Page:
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Wissam Charafeddin, Srinivas Sadda, Muneeswar Nittala, Mark Humayun, Aldo Oregon-Miranda; Relationship between reflectivity and volume of subretinal tissue in choroidal neovascular membranes associated with age-related macular degeneration. Invest. Ophthalmol. Vis. Sci. 2013;54(15):4158.
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To evaluate the relationship between subretinal tissue (SRT) volume and reflectivity using spectral-domain optical coherence tomography (SD-OCT) in subjects treated with anti-VEGF therapy for choroidal neovascular membranes (CNVM) in eyes with exudative age-related macular degeneration (AMD).
Eight eyes of 8 patients diagnosed with Type 2 or mixed Type 1/ Type 2 CNV from AMD were included in this analysis. Volume SD-OCT image cubes were obtained from each patient at baseline, 1 month, 3 months, 6 months, 9 months and 12 months after the first injection. Detailed manual segmentation and delineation of SRT and other components of the CNV lesion and the adjacent neurosensory retina were performed on every B-scan at every visit using the customized grading software (OCTOR). A total of 6144 B-scans were analyzed. Retinal thickness, SRT volume and SRT reflectivity were calculated for each visit for all cases. Because reflectivity can vary due to various factors including media opacity, nerve fiber layer reflectivity was used to normalize the signal across cases.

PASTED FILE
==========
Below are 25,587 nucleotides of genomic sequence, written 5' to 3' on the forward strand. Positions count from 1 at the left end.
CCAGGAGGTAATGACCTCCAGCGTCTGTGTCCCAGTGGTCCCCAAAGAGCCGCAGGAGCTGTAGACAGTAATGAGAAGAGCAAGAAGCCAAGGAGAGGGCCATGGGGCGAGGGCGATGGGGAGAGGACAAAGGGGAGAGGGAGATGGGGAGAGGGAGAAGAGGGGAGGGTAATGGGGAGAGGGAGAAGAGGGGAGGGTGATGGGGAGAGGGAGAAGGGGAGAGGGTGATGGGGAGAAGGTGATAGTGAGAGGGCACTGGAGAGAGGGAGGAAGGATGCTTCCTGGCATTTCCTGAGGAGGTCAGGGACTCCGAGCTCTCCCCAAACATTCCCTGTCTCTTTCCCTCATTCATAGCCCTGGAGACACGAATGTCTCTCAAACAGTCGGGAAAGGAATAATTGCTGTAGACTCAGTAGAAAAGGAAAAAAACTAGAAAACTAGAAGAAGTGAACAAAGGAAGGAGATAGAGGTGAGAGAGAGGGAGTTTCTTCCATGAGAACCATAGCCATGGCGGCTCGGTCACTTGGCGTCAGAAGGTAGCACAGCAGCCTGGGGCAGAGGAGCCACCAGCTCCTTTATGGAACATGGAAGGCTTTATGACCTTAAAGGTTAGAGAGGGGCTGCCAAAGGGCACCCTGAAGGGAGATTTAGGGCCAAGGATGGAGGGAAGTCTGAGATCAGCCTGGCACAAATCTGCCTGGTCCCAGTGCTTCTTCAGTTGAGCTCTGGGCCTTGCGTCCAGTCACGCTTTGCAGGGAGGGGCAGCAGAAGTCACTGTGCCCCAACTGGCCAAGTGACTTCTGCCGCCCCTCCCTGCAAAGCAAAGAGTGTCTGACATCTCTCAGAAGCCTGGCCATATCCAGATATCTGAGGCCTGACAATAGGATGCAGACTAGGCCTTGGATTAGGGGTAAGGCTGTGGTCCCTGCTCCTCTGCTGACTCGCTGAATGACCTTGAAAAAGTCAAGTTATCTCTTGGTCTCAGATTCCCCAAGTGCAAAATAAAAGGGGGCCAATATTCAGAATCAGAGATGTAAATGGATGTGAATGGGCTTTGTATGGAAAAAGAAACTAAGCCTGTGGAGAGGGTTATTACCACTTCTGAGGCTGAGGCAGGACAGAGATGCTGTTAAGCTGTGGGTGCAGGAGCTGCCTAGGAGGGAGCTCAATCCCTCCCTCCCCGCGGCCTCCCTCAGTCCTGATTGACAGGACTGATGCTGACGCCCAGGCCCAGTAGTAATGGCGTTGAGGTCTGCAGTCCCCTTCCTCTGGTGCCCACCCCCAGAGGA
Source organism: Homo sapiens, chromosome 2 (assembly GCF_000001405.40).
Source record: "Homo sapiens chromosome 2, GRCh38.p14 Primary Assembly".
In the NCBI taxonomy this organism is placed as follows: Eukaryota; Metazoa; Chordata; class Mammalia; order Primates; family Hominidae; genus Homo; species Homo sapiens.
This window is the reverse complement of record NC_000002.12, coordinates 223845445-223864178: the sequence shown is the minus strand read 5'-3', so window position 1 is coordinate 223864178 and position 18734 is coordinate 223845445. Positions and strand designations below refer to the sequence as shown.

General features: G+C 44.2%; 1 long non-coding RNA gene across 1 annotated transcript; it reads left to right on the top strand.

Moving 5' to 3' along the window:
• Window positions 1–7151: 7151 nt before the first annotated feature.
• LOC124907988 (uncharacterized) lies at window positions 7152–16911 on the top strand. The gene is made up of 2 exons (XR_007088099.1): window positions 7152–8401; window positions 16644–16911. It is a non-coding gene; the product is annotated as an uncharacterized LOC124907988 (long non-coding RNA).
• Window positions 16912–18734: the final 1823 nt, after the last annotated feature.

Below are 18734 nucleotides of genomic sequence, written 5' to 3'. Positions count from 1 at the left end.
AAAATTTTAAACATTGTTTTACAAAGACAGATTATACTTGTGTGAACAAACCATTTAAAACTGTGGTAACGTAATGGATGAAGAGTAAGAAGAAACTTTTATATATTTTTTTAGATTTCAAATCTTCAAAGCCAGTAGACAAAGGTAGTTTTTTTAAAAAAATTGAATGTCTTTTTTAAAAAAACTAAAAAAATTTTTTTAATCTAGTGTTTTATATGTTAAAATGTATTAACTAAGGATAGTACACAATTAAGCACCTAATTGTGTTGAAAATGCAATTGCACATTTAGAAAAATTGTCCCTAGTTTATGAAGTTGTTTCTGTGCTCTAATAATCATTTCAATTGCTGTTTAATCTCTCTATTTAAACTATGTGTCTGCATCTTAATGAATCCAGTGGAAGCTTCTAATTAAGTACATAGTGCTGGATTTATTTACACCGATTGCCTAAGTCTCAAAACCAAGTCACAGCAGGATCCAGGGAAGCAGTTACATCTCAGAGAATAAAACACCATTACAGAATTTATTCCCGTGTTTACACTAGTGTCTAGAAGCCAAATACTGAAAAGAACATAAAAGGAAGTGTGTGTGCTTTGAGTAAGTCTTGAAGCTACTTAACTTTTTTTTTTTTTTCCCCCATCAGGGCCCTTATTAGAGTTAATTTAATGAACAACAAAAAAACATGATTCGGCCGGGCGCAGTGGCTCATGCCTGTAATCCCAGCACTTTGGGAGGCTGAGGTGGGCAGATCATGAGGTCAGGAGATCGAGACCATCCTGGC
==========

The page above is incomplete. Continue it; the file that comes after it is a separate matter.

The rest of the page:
The mean baseline best-corrected visual acuity (VA) was 20/130 (Log MAR = 0.82) and improved to 20/75 (Log MAR=0.58), though it was not statistically significant. Similar to the large clinical trials, OCT response paralleled VA, with a reduction in retinal volume from 10.1 microL at baseline to 9.1 microL at month 12 after starting anti-VEGF treatment. SRT volume demonstrated a similar decline from 0.48 microL to 0.19 microL whereas reflectivity showed a significant increase from 0.83 to 1.09 units (p=0.012). SRT reflectivity was positively correlated with visual acuity (r= 0.69, P = 0.06). Although a negative correlation was observed between SRT reflectivity and SRT volume (r = - 0.786, P = 0.021), volume change could only account for 61% of the variability in reflectivity. Indeed, SRT reflectivity remained an independent predictor of VA in multi-variable models.
Reflectivity of the subretinal tissue, while partially correlated with tissue volume, appears to carry independent information regarding disease activity. Normalization approaches allow tissue reflectivity levels to be compared between cases and over time. SRT reflectivity may be useful parameter for monitoring disease activity and response to therapy in future studies.
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